Discover Arunachal Pradesh

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Located about 25 kilometers from Tawang near the Indo-Tibetan border, Gomkhang village is home to Tsering Topgey and his unique organic nursery. The 68-year-old dedicates himself full-time to cultivating wild medicinal plants, to practicing Tibetan medicine and to creating awareness about the need for conservation. As a young man working as a nurse in the Indian Army, Topgey accompanied Tibetan healer Tenzin Chotala on long treks in the Tawang hills to assess… Read More

It was a mild morning in May with barely a wisp of cloud in the cobalt sky over Tawang, a perfect day for our visit to Mukto, a village inhabited by Monpa tribals who are known for their traditional papermaking craft. When paper was first made in the Himalayas cannot be dated back exactly, but archaeological finds indicate that it has been used for writing Buddhist manuscripts for over a thousand years…. Read More

The Ani Gompas or nunneries of Tawang are steeped in the same time-honoured Tibetan Buddhist traditions as their larger all-male counterparts, the monasteries. Devoted to the study and practice of Lord Buddha’s teaching, the nuns known as ‘Anis’ commit their lives to helping others. Coming from a Western society which generally views random acts of kindness by strangers with suspicion rather than with faith, it was only after moving to India that… Read More

Founded in AD 1680, Tawang Monastery is the largest Tibetan Buddhist monastery in India. Situated in Tawang town at an elevation of 3300 meters, the mesmerizing Buddhist citadel comprises 65 residential buildings which are home to 450 lamas. A centre for Buddhist cultural studies and a library with an invaluable collection of 400-year-old manuscripts are also found inside the compound. While Tawang Monastery itself is sometimes shrouded in mysterious fingers of cloud,… Read More

Picture an azure sky, fields of green and a trio of pinnacles shimmering in the morning sun. This was our first glimpse of Khinmey Monastery. But no sooner had we shaded our eyes to see them better, the road wound away and the three golden spires slid out of sight again. We drove on in silence, transfixed by the panorama. The history of medieval Arunachal Pradesh is captured in monastic manuscripts and… Read More

Located on the outskirts of Tawang town, Urgelling Monastery was built around AD 1487. Almost two centuries later Tsangyang Gyatso, H.H. the Sixth Dalai Lama, was born here in 1683. Miraculous deeds were attributed to him, one of which is recounted on a plaque outside the temple. It reads, “Legend has it that at the time of leaving for Tibet, Tsangyang Gyatso planted his walking stick and prophesied that he would once… Read More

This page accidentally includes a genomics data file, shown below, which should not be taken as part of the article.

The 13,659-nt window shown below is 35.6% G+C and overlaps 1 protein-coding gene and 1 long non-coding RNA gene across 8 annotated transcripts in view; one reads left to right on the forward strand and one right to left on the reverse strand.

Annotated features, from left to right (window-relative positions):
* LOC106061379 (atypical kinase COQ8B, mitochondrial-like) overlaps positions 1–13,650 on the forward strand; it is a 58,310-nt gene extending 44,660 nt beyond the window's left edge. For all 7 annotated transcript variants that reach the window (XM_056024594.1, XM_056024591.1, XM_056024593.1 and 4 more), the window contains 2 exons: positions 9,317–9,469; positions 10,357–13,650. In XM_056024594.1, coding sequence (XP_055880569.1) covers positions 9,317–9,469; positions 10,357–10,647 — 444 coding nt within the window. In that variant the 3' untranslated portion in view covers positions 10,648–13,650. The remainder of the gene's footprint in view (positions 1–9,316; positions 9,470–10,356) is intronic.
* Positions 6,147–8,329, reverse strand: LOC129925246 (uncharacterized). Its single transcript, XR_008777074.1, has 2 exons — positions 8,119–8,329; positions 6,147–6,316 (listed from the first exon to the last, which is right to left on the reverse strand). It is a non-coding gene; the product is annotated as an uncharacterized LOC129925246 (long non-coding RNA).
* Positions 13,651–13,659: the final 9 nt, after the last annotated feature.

This iron chain suspension bridge or Chag-Zam is estimated to be almost 600 years old. Spanning more than 100 meters across the Tawang River, it represents a rare and remarkable architectural achievement. Of several dozen such Chag-Zam bridges said to have been constructed in the Eastern Himalayan region, only four remain intact today with this being the only one of its kind in India.

Tibetan Buddhism makes use of eight symbols of good fortune to embellish sacred art and architecture and also to decorate secular household objects. These auspicious motifs are said to represent offerings made by various deities to the Lord Buddha upon his enlightenment. Whether they appear on a temple wall hanging or on quotidian items, these signs are seen as part of the spread of Buddha Dharma across society as a whole. Photographed… Read More

Cooking in Arunachal Pradesh is decidedly different than on “mainland” India. Recipes here rarely call for flame-hued chillies, glowing yellow tumeric powder, brick-red mustard seeds or other dried spices. Rather, fresh organic herbs, leaves and tubers are used to add color and aroma to the cornucopia of curries, soups, dals, pickles and chutneys found across the state. Moreover, food is often steamed so nutrients are sealed in and flavors linger pleasantly on… Read More

In Arunachal Pradesh, roughly 13% of the population are devotees of Tibetan Buddhism and are settled largely in the districts surrounding their spiritual center in Tawang. In Tibetan mythology, the Lungta is a creature which uses the pace of the wind and the might of a horse to carry prayers from Earth up to heaven. On an everyday level, the Lungta or ‘windhorse’ is associated with positive energy and often appears as… Read More